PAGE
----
Over at Angry Bear, my colleague Mike Kimel wrote a book called "Presimetrics". It measures the economy in various ways related to the terms of presidents (and their parties). Kimel concluded that Democratic presidents show the best broad-based economic growth and the best job creation.
Now, that fits because Democrats--albeit usually in weak form and often co-opted by the financial wealth holders of the country--generally adopt policies that do have something to do with furthering broad based growth that benefits ordinary American, rather than just feathering the nests of the already rich. What kinds of policies? Well, anti-trust, pro-unionization, financial regulation, regulation of industrial pollution, environmental protection, "green" industries, unemployment compensation, progressive taxation, estate taxation, and the AMT (which undoes some of the accumulated preferences mostly enjoyed by the rich, from charitable deductions for value they never paid taxes on and so comprising a pure windfall, to huge mortgage interest deductions on their million dollar homes, though it still leaves them their preferential taxation on capital gains).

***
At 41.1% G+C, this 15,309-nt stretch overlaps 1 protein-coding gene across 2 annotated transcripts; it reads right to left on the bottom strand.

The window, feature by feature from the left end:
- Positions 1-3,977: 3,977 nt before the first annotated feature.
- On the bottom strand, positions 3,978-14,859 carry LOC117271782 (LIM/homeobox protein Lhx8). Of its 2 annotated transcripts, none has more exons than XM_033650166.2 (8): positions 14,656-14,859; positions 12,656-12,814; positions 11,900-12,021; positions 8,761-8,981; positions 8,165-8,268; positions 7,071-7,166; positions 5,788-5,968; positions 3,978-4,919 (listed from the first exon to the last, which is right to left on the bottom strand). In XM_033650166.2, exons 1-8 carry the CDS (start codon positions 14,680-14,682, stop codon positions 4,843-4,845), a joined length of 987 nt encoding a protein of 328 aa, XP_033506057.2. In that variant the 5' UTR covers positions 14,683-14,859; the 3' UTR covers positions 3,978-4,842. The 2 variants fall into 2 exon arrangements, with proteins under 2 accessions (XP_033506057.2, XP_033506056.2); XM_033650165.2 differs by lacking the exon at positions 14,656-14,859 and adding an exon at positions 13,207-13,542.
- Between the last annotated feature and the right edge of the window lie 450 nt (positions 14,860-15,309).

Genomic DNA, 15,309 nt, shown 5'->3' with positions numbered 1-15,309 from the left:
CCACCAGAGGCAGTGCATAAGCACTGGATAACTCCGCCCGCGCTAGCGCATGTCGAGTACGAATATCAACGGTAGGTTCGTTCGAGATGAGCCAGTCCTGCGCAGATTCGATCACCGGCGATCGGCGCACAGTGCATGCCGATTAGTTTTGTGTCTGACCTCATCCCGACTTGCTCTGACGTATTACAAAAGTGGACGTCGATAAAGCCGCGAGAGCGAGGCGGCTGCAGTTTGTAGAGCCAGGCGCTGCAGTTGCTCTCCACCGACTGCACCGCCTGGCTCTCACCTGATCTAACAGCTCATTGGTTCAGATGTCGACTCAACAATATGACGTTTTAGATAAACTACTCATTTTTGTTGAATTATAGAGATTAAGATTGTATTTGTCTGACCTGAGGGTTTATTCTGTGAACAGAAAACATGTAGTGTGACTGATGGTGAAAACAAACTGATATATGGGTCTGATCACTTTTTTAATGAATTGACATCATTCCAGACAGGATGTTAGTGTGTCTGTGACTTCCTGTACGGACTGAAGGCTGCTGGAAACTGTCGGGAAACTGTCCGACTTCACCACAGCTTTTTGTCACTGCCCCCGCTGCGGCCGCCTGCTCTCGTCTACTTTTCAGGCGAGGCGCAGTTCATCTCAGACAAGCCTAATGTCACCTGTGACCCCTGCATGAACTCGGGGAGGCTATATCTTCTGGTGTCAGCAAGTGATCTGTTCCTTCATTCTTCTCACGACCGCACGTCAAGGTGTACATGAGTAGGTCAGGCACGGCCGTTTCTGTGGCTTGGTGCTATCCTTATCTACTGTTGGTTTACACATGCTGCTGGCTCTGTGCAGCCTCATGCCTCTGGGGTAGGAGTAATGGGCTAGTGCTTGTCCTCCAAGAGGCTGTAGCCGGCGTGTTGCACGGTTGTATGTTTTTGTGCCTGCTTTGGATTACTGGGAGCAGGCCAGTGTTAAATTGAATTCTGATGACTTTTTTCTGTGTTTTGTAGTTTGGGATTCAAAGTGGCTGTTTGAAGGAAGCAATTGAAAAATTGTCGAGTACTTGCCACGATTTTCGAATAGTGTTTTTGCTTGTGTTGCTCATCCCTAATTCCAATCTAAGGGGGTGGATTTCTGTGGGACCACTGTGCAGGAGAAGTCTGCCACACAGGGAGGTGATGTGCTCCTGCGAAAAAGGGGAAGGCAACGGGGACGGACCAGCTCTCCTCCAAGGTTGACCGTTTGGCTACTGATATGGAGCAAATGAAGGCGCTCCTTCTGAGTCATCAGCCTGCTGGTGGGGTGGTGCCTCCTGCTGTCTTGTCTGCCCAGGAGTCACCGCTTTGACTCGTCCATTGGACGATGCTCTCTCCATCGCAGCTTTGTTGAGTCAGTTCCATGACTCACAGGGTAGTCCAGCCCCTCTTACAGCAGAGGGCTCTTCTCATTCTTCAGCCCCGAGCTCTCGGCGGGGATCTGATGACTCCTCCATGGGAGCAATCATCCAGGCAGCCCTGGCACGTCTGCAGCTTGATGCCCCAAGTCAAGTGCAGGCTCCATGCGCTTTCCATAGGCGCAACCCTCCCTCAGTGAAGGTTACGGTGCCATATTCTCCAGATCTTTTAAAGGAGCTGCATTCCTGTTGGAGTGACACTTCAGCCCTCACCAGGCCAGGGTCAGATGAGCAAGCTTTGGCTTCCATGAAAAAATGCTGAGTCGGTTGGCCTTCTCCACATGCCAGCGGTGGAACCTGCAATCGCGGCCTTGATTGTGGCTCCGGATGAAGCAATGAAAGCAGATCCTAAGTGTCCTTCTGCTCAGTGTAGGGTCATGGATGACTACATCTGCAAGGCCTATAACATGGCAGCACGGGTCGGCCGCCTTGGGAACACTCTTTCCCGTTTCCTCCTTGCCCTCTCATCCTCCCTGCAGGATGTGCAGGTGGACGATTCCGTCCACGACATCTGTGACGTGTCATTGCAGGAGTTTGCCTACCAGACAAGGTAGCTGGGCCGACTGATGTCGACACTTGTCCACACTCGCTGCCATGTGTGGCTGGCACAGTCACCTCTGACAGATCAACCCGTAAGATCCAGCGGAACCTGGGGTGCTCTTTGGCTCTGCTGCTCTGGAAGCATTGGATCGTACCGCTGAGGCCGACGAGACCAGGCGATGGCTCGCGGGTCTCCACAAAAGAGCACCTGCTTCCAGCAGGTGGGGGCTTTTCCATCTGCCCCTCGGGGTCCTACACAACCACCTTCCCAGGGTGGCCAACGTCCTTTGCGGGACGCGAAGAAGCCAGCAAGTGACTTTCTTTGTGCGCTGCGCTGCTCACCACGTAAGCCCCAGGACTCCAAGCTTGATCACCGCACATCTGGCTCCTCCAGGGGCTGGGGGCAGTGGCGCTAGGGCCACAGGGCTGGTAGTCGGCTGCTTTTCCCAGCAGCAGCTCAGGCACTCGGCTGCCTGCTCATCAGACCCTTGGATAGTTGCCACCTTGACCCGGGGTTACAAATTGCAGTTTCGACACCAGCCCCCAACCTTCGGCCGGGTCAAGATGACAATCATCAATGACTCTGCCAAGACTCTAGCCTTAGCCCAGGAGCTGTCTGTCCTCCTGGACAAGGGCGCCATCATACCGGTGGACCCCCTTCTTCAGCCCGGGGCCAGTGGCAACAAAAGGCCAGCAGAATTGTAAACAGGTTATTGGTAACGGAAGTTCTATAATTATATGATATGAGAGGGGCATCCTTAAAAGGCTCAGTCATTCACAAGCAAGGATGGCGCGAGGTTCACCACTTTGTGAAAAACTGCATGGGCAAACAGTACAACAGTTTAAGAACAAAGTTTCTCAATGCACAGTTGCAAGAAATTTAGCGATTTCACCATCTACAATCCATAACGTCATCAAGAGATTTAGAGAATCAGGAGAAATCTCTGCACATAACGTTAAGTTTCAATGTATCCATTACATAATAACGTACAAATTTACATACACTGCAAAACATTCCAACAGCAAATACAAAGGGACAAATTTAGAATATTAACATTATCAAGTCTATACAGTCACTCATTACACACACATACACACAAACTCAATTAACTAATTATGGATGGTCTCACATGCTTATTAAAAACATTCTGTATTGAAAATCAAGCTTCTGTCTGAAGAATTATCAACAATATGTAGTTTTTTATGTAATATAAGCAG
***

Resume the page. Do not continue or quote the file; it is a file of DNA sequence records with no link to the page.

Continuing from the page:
Others are beginning to catch on to Kimel's conclusions. See, e.g., this graph at The Far Left Side (constrasting the last 11 Presidents by party and their impact on the economy for bad or good--Republicans are almost uniformly bad, with their corporatist policies intended to benefit the rich at the cost of productivity sharing with the workers who make it possible). You might want to read the site, as well as Kimel's book (available through Angry Bear).